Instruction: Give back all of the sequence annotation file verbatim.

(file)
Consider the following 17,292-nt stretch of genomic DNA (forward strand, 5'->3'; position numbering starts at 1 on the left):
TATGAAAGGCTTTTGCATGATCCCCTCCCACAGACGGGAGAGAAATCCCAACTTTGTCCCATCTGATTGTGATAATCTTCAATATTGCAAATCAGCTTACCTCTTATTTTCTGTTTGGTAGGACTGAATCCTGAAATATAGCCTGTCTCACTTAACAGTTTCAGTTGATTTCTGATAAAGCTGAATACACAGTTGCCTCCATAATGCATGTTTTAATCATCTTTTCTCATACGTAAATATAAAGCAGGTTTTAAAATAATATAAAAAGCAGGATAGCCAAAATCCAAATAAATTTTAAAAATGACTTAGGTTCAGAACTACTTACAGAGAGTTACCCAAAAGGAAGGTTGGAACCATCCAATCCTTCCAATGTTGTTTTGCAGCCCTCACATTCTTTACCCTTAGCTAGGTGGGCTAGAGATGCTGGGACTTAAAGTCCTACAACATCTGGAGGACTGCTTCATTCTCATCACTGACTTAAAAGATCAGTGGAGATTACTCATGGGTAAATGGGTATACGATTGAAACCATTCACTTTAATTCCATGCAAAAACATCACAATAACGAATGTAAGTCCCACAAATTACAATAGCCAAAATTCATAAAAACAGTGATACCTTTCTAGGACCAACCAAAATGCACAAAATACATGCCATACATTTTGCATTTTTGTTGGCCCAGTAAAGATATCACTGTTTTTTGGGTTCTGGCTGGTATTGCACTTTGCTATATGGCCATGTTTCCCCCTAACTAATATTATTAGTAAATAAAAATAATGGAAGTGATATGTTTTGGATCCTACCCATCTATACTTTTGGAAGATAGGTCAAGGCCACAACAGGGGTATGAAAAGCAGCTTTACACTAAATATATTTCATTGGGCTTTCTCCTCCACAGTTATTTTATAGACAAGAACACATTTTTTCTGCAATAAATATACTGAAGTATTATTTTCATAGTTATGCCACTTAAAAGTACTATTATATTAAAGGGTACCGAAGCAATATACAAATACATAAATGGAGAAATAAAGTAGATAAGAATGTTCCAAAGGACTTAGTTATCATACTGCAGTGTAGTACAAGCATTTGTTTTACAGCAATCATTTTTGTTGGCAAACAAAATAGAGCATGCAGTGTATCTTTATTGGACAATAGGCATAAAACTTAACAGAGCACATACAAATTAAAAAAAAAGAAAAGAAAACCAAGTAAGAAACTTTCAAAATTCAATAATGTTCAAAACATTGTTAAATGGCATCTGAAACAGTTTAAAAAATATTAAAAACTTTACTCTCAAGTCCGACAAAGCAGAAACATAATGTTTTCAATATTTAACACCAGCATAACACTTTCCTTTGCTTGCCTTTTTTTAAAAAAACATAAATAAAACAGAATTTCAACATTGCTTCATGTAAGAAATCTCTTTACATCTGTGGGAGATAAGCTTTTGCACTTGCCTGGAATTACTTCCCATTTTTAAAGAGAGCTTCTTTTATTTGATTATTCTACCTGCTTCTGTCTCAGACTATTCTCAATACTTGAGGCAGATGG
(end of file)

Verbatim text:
Consider the following 17,292-nt stretch of genomic DNA (forward strand, 5'->3'; position numbering starts at 1 on the left):
TATGAAAGGCTTTTGCATGATCCCCTCCCACAGACGGGAGAGAAATCCCAACTTTGTCCCATCTGATTGTGATAATCTTCAATATTGCAAATCAGCTTACCTCTTATTTTCTGTTTGGTAGGACTGAATCCTGAAATATAGCCTGTCTCACTTAACAGTTTCAGTTGATTTCTGATAAAGCTGAATACACAGTTGCCTCCATAATGCATGTTTTAATCATCTTTTCTCATACGTAAATATAAAGCAGGTTTTAAAATAATATAAAAAGCAGGATAGCCAAAATCCAAATAAATTTTAAAAATGACTTAGGTTCAGAACTACTTACAGAGAGTTACCCAAAAGGAAGGTTGGAACCATCCAATCCTTCCAATGTTGTTTTGCAGCCCTCACATTCTTTACCCTTAGCTAGGTGGGCTAGAGATGCTGGGACTTAAAGTCCTACAACATCTGGAGGACTGCTTCATTCTCATCACTGACTTAAAAGATCAGTGGAGATTACTCATGGGTAAATGGGTATACGATTGAAACCATTCACTTTAATTCCATGCAAAAACATCACAATAACGAATGTAAGTCCCACAAATTACAATAGCCAAAATTCATAAAAACAGTGATACCTTTCTAGGACCAACCAAAATGCACAAAATACATGCCATACATTTTGCATTTTTGTTGGCCCAGTAAAGATATCACTGTTTTTTGGGTTCTGGCTGGTATTGCACTTTGCTATATGGCCATGTTTCCCCCTAACTAATATTATTAGTAAATAAAAATAATGGAAGTGATATGTTTTGGATCCTACCCATCTATACTTTTGGAAGATAGGTCAAGGCCACAACAGGGGTATGAAAAGCAGCTTTACACTAAATATATTTCATTGGGCTTTCTCCTCCACAGTTATTTTATAGACAAGAACACATTTTTTCTGCAATAAATATACTGAAGTATTATTTTCATAGTTATGCCACTTAAAAGTACTATTATATTAAAGGGTACCGAAGCAATATACAAATACATAAATGGAGAAATAAAGTAGATAAGAATGTTCCAAAGGACTTAGTTATCATACTGCAGTGTAGTACAAGCATTTGTTTTACAGCAATCATTTTTGTTGGCAAACAAAATAGAGCATGCAGTGTATCTTTATTGGACAATAGGCATAAAACTTAACAGAGCACATACAAATTAAAAAAAAAGAAAAGAAAACCAAGTAAGAAACTTTCAAAATTCAATAATGTTCAAAACATTGTTAAATGGCATCTGAAACAGTTTAAAAAATATTAAAAACTTTACTCTCAAGTCCGACAAAGCAGAAACATAATGTTTTCAATATTTAACACCAGCATAACACTTTCCTTTGCTTGCCTTTTTTTAAAAAAACATAAATAAAACAGAATTTCAACATTGCTTCATGTAAGAAATCTCTTTACATCTGTGGGAGATAAGCTTTTGCACTTGCCTGGAATTACTTCCCATTTTTAAAGAGAGCTTCTTTTATTTGATTATTCTACCTGCTTCTGTCTCAGACTATTCTCAATACTTGAGGCAGATGG